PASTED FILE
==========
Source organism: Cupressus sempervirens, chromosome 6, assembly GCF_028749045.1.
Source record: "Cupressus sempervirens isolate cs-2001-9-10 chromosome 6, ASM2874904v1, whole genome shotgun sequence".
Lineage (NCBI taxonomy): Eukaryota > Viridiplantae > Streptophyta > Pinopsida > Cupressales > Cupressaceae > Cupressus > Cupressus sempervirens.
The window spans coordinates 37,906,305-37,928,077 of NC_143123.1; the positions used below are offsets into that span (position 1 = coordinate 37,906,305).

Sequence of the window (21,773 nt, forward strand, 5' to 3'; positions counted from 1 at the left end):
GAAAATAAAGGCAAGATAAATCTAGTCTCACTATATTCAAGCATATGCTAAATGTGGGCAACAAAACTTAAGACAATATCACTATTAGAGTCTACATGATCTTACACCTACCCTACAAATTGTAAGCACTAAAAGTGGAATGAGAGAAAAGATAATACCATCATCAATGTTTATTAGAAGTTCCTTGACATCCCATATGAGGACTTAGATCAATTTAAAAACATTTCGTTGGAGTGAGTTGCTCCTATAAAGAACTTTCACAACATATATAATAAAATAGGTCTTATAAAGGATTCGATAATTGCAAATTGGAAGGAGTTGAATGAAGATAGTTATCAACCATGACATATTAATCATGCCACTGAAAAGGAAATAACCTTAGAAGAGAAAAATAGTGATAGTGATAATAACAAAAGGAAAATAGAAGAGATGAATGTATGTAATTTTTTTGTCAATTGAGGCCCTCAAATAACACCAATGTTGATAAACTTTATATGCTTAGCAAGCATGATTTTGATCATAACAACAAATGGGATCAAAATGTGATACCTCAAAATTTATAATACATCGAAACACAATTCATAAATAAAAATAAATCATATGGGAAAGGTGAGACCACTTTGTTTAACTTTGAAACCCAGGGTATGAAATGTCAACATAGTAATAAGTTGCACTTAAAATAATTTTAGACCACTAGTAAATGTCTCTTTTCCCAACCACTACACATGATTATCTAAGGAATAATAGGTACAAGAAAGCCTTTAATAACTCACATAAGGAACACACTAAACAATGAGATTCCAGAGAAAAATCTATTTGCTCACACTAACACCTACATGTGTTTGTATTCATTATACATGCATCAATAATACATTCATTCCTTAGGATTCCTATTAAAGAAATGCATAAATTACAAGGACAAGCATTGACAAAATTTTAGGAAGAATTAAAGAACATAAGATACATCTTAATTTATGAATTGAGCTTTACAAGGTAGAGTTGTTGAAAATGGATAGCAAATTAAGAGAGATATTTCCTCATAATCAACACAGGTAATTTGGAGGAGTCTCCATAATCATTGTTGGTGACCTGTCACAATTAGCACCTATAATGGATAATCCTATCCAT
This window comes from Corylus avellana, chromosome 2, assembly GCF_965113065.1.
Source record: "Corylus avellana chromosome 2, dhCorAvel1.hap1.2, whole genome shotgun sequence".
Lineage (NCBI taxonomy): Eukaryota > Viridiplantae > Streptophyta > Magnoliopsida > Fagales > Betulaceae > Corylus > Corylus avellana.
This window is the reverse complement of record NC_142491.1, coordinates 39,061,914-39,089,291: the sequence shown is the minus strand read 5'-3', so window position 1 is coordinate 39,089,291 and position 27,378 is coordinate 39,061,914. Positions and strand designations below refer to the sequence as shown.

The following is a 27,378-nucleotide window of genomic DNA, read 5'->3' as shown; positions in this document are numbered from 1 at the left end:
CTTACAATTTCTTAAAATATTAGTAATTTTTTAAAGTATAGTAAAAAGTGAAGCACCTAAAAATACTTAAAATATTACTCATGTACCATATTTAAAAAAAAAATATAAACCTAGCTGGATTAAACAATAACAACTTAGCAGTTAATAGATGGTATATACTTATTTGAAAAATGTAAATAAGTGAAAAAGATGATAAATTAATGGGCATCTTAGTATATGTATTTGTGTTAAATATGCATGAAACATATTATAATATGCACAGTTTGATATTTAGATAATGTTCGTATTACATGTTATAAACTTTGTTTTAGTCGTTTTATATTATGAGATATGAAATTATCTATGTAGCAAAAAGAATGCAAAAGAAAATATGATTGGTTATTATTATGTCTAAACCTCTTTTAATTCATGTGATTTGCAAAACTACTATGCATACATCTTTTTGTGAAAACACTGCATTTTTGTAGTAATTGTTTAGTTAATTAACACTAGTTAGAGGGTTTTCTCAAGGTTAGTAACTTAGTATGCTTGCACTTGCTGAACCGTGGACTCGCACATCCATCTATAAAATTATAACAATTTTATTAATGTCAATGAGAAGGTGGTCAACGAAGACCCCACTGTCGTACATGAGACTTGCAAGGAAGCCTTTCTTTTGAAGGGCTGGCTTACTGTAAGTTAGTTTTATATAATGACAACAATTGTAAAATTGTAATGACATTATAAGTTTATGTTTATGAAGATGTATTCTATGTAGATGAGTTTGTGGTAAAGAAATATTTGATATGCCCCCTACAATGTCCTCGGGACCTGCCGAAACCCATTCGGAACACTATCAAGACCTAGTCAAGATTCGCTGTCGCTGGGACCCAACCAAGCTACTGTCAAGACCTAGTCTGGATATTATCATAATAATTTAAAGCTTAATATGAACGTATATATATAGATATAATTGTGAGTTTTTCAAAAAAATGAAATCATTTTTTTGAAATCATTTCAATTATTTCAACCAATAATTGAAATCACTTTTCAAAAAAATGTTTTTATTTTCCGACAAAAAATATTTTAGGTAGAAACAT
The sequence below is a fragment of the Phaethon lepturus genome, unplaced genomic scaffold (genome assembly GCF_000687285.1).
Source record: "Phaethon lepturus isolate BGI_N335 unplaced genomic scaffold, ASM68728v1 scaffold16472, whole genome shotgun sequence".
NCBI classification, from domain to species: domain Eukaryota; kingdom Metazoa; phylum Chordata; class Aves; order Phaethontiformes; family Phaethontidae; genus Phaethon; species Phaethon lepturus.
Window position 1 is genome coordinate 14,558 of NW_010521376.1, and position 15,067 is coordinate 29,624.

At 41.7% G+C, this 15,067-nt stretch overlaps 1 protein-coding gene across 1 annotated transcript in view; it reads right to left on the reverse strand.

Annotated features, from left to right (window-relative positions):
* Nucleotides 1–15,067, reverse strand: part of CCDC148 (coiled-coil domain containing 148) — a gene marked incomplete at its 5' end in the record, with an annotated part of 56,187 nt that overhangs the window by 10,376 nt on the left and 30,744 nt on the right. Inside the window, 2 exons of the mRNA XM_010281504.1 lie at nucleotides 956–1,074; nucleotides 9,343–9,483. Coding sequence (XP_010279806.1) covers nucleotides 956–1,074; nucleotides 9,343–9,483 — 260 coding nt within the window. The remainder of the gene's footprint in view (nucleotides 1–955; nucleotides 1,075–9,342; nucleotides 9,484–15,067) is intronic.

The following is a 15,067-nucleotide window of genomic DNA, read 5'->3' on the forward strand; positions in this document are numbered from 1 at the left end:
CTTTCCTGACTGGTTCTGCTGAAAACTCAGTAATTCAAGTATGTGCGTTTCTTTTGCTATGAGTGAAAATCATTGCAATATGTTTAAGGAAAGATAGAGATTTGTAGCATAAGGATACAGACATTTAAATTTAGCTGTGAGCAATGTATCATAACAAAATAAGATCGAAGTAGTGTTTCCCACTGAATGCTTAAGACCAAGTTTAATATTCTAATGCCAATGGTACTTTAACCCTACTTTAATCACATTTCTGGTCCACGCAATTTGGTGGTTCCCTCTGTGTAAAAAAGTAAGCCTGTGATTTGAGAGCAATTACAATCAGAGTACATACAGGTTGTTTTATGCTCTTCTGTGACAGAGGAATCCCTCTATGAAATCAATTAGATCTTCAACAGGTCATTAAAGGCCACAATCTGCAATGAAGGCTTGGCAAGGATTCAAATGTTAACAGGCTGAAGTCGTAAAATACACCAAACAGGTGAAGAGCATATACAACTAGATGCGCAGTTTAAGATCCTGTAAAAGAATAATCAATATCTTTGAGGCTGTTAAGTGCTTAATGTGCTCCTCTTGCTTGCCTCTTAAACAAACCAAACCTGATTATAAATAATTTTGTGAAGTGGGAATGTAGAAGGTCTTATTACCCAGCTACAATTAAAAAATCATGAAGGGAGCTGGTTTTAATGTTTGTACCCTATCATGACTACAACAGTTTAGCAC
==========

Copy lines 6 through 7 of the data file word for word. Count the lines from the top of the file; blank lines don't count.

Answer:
GAAAATAAAGGCAAGATAAATCTAGTCTCACTATATTCAAGCATATGCTAAATGTGGGCAACAAAACTTAAGACAATATCACTATTAGAGTCTACATGATCTTACACCTACCCTACAAATTGTAAGCACTAAAAGTGGAATGAGAGAAAAGATAATACCATCATCAATGTTTATTAGAAGTTCCTTGACATCCCATATGAGGACTTAGATCAATTTAAAAACATTTCGTTGGAGTGAGTTGCTCCTATAAAGAACTTTCACAACATATATAATAAAATAGGTCTTATAAAGGATTCGATAATTGCAAATTGGAAGGAGTTGAATGAAGATAGTTATCAACCATGACATATTAATCATGCCACTGAAAAGGAAATAACCTTAGAAGAGAAAAATAGTGATAGTGATAATAACAAAAGGAAAATAGAAGAGATGAATGTATGTAATTTTTTTGTCAATTGAGGCCCTCAAATAACACCAATGTTGATAAACTTTATATGCTTAGCAAGCATGATTTTGATCATAACAACAAATGGGATCAAAATGTGATACCTCAAAATTTATAATACATCGAAACACAATTCATAAATAAAAATAAATCATATGGGAAAGGTGAGACCACTTTGTTTAACTTTGAAACCCAGGGTATGAAATGTCAACATAGTAATAAGTTGCACTTAAAATAATTTTAGACCACTAGTAAATGTCTCTTTTCCCAACCACTACACATGATTATCTAAGGAATAATAGGTACAAGAAAGCCTTTAATAACTCACATAAGGAACACACTAAACAATGAGATTCCAGAGAAAAATCTATTTGCTCACACTAACACCTACATGTGTTTGTATTCATTATACATGCATCAATAATACATTCATTCCTTAGGATTCCTATTAAAGAAATGCATAAATTACAAGGACAAGCATTGACAAAATTTTAGGAAGAATTAAAGAACATAAGATACATCTTAATTTATGAATTGAGCTTTACAAGGTAGAGTTGTTGAAAATGGATAGCAAATTAAGAGAGATATTTCCTCATAATCAACACAGGTAATTTGGAGGAGTCTCCATAATCATTGTTGGTGACCTGTCACAATTAGCACCTATAATGGATAATCCTATCCAT
This window comes from Corylus avellana, chromosome 2, assembly GCF_965113065.1.